Cranfield Uni Biggest 3D printed part
Cranfield University students pose with the six-metre-long spar, which they believe to be the largest single 3D printed part to date.
Cranfield University have unveiled what they believe to be the biggest single metal 3D-printed part to date.
Oak Ridge National Laboratory currently hold the record for a trim and drill tool, built for a Boeing 777X passenger jet, which measures 17.5ft x 5.5ft x 1.5ft.
But using Cranfield’s own Wire + Arc Additive Manufacturing (WAAM) process, the University’s AM programme have produced a six-metre-long, 300-kg, double-sided spar. The part is made from aerospace-grade aluminium on Cranfield’s new 10-metre metal printer. It is already being upgraded to make it suitable for production of titanium parts, with the addition of a local shielding device which the University has also developed.
Cranfield believe WAAM is the most suitable candidate AM process for the manufacture of large structural components, especially for the aerospace sector, but also the oil and gas, automotive and energy industries.
“Hundreds of millions of pounds are spent on medium to large-scale components by the aerospace industry each year,” said Professor Stewart Williams, Head of Cranfield’s Additive Manufacturing programme. “There is great potential for significant cost savings in terms of waste and production efficiency if we can transform the way these parts are manufactured. This demonstration clearly shows the potential of the WAAM process with this newly-acquired machine for changing future manufacturing processes.”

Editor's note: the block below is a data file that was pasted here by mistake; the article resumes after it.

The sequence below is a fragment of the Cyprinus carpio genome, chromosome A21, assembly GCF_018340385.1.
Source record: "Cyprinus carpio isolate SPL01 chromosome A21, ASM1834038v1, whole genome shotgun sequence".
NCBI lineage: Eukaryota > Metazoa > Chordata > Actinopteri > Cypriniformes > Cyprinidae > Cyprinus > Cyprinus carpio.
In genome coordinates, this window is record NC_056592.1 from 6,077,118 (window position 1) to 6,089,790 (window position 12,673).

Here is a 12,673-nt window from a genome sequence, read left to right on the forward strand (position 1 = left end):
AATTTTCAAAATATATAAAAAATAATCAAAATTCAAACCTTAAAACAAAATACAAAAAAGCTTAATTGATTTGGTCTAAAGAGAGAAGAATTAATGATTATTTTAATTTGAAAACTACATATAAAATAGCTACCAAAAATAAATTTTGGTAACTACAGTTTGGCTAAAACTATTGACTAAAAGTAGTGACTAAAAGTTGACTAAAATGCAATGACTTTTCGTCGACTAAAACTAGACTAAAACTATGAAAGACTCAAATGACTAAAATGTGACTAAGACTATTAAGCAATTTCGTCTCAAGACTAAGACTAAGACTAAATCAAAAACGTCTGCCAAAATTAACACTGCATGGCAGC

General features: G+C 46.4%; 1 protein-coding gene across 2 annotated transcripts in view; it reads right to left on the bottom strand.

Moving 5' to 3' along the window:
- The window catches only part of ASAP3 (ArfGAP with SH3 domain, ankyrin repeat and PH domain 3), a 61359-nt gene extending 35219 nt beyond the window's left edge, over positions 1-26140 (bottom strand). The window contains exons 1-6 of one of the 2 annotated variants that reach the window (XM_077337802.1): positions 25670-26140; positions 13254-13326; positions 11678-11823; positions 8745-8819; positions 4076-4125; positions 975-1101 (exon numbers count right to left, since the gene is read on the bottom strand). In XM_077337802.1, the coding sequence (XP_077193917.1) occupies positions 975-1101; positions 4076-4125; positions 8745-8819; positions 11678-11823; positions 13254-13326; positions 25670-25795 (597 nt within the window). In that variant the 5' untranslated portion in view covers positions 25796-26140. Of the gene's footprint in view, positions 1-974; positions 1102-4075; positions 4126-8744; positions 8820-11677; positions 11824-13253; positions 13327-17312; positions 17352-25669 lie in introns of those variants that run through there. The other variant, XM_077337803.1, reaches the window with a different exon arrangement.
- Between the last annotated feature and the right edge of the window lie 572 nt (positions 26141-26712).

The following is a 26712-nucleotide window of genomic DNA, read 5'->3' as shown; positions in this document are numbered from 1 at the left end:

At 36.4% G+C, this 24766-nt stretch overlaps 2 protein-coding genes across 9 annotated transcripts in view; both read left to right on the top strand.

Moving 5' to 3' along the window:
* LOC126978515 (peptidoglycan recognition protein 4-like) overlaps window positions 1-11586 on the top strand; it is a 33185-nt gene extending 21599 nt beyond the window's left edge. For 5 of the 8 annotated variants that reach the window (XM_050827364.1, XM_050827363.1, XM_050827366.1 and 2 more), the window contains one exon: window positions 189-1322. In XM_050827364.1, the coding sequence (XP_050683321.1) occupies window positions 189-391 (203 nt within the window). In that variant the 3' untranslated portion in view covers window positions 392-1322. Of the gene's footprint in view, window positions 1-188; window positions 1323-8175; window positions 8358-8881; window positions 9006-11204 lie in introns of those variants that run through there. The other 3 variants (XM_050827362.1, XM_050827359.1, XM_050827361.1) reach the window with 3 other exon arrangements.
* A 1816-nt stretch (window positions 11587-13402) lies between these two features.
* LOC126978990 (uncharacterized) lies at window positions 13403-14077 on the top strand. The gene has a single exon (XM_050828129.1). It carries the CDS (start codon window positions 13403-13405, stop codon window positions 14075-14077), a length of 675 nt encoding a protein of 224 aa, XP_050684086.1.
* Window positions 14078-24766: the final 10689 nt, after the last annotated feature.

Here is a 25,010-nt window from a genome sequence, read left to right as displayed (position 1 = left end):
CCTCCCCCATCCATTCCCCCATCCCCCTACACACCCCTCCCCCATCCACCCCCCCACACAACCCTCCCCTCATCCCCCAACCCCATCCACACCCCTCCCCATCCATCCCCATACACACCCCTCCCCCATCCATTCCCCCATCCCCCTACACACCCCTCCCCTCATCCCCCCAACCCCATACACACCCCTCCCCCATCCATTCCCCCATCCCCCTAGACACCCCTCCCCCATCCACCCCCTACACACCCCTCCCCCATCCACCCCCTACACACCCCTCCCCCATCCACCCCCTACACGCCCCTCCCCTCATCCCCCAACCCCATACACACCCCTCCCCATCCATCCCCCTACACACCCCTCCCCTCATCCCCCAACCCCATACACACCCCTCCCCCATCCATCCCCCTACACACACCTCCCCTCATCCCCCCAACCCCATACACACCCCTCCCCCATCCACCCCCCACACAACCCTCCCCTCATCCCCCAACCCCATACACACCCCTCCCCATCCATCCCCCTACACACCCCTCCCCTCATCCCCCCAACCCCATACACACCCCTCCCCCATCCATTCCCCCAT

The huge, potentially record-breaking, spar was designed by Cranfield MSc students to test the capability of the new WAAM machine and to assess the challenges of building a structure of such a large size. It is estimated that WAAM can save as much as 70% in cost compared to the traditional machine-from-solid approach. Additionally, the process means a large lead time reduction – from well over a year to just a few weeks.
Cranfield leads the WAAMMat consortium, which compromises 20 industry partners and 13 further universities, targeting the maturation and commercial exploitation of the WAAM process. The AM programme at Cranfield is made up of 30 people and a portfolio of around 70 projects.
Recent research has proved the possibility of achieving even better mechanical properties compared to the equivalent wrought alloys. The team is supporting the qualification programmes of large aerospace original equipment manufacturers (OEMs) to enable the aviation industry a more sustainable future.